From a fist-fight inside of turn three to dramatic finishes and huge crashes, the Daytona 500 has written a unique chapter in the history of American auto racing.
The brainchild of NASCAR founder Bill France, the Daytona 500 has been run each February since 1959 at Daytona Int’l Speedway in Daytona Beach, Fla.
The list of winners includes icons of the sport such as the Earnhardts, the Pettys, David Pearson, Cale Yarborough and Darrell Waltrip.
It also features several upset winners, including these six drivers who were surprise visitors to victory lane at the Daytona 500:
TINY LUND — 1963
DeWayne “Tiny” Lund ventured to Daytona Int’l Speedway without a ride for the 1963 Daytona 500, and the 33-year-old veteran racer from Harlan, Iowa, ended up scoring his initial NASCAR Cup Series victory on the sport’s biggest stage.
Ten days prior to the 500, Marvin Panch was testing a Maserati sports car in preparation for the Daytona Continental when the NASCAR star was involved in a fiery crash. Lund was among a group of bystanders who rushed to the scene and pulled Panch to safety.
From his hospital bed, Panch asked cars owners Glen and Leonard Wood to let Lund replace him in the No. 21 Wood Brothers Racing Ford for the fifth running of the Daytona 500.
On race day, the Wood brothers outfoxed their rivals by making one less pit stop. They also reduced Lund’s time on pit road by running the entire 500 miles on the same set of tires.
Lund led a total of 17 laps, including the last eight, as he beat fellow Ford driver Fred Lorenzen to the checkered flag by 24 seconds.
MARIO ANDRETTI — 1967
Mario Andretti, a two-time Indy car national champion from Nazareth, Pa., recorded an upset victory for the USAC brigade when he won the ninth running of NASCAR’s premier event – the Daytona 500 – on Feb. 26, 1967.
Driving the No. 11 Ford Fairlane entered by Holman Moody and prepared by crew chief Jake Elder, Andretti led 112 of the 200 laps and had built a 22-second advantage before Richard Petty’s blown engine with two laps remaining resulted in the race ending under the caution flag.
“I think Freddy (Lorenzen) and Tiny (Lund) were messing around with each other and I slipped away,” Andretti said in Greg Fielden’s “Forty Years of Stock Car Racing.” “I was just about out of gas. That last caution flag helped out. I pedaled around in fourth gear those last two laps.”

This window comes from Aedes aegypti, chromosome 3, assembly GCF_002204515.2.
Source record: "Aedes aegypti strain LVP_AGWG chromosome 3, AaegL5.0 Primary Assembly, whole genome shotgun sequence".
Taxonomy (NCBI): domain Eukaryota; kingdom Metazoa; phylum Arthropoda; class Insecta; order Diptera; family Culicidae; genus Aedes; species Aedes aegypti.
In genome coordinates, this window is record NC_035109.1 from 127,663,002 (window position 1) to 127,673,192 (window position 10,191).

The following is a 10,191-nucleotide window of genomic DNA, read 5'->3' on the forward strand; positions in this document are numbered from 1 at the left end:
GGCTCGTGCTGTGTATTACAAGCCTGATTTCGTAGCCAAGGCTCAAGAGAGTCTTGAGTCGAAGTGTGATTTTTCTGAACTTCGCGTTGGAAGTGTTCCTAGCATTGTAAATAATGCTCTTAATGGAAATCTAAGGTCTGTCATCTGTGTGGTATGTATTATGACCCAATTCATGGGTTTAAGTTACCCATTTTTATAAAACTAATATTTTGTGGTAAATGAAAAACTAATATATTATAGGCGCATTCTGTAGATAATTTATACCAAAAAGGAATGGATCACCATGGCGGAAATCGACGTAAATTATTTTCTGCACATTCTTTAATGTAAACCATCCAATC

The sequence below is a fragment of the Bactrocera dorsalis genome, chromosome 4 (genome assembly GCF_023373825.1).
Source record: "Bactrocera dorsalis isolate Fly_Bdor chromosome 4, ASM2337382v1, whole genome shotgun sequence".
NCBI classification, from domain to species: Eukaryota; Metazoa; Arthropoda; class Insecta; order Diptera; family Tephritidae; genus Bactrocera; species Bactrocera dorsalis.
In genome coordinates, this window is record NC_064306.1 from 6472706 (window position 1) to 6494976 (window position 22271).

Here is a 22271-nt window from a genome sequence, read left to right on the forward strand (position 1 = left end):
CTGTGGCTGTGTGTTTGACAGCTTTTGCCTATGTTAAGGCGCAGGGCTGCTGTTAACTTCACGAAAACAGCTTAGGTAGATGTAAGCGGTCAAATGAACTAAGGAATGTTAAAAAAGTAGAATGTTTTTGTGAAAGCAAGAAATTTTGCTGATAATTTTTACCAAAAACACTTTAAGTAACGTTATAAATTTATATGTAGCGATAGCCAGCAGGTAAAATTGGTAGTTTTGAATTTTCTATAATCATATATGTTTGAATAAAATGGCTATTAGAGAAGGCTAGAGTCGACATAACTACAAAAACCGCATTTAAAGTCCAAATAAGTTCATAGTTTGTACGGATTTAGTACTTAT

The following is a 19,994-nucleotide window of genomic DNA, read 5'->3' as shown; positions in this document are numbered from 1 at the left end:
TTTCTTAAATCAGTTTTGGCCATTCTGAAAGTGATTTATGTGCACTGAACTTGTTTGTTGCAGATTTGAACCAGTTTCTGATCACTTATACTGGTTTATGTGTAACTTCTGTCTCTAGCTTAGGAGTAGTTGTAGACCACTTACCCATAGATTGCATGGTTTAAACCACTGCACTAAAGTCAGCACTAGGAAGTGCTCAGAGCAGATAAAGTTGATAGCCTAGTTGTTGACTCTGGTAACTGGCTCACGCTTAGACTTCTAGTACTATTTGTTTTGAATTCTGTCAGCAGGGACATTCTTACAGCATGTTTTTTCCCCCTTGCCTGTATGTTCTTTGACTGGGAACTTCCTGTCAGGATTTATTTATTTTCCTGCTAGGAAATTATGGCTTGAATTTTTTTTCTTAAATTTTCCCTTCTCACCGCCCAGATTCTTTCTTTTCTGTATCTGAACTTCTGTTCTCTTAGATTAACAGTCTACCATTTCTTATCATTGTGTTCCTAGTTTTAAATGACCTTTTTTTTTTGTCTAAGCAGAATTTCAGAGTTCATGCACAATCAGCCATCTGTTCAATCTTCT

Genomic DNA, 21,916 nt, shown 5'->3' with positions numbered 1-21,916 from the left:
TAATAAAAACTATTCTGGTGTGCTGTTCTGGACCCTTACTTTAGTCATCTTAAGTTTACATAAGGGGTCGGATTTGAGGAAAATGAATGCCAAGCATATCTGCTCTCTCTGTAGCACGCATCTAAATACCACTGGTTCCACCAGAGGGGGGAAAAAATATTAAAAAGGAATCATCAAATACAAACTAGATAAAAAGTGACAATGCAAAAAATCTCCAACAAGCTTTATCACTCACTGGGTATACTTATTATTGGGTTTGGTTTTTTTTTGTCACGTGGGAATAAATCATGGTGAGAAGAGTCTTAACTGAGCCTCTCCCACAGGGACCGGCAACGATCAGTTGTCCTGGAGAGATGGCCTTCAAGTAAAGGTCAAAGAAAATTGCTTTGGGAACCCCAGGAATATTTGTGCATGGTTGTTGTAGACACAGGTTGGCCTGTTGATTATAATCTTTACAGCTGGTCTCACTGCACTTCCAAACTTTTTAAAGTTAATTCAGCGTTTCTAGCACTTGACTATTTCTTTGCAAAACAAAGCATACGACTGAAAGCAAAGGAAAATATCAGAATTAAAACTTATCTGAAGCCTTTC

Throughout Speedweeks, the 26-year-old Andretti amazed industry insiders with his ability to drive a “loose” car, which translated to speed on race day. In only his seventh NASCAR Cup Series start, Andretti became the first “outsider” to capture a Daytona 500 trophy.
PETE HAMILTON — 1970
Pete Hamilton, a 27-year-old relative newcomer to big-time racing, stole the thunder from NASCAR’s superspeedway stars when the wheeled the No. 40 Petty Enterprises Plymouth Superbird to victory in the 12th annual Daytona 500 on Feb. 22, 1970.
Making only his 21st start in NASCAR’s premier division, the former Jazz band drummer from Dedham, Mass., led only 13 of the 200 laps as he beat David Pearson to the checkered flag by three car lengths.
“It’s an amazing thing to work with the Pettys,” said Hamilton. “I worked with them from scratch on this car and that’s a real experience. We worked from six in the morning until 12 at night and that’s really working.”
Teammate Richard Petty, who was an early exit due to an engine failure, made a key call for Hamilton to stop twice for a total of four tires during the race’s final caution period. Pearson’s Holman Moody squad changed only left-side tires.
Pearson, who led 82 laps, claimed he let Hamilton pass him on lap 192 in preparation for a late-race slingshot, a move he was never able to execute.
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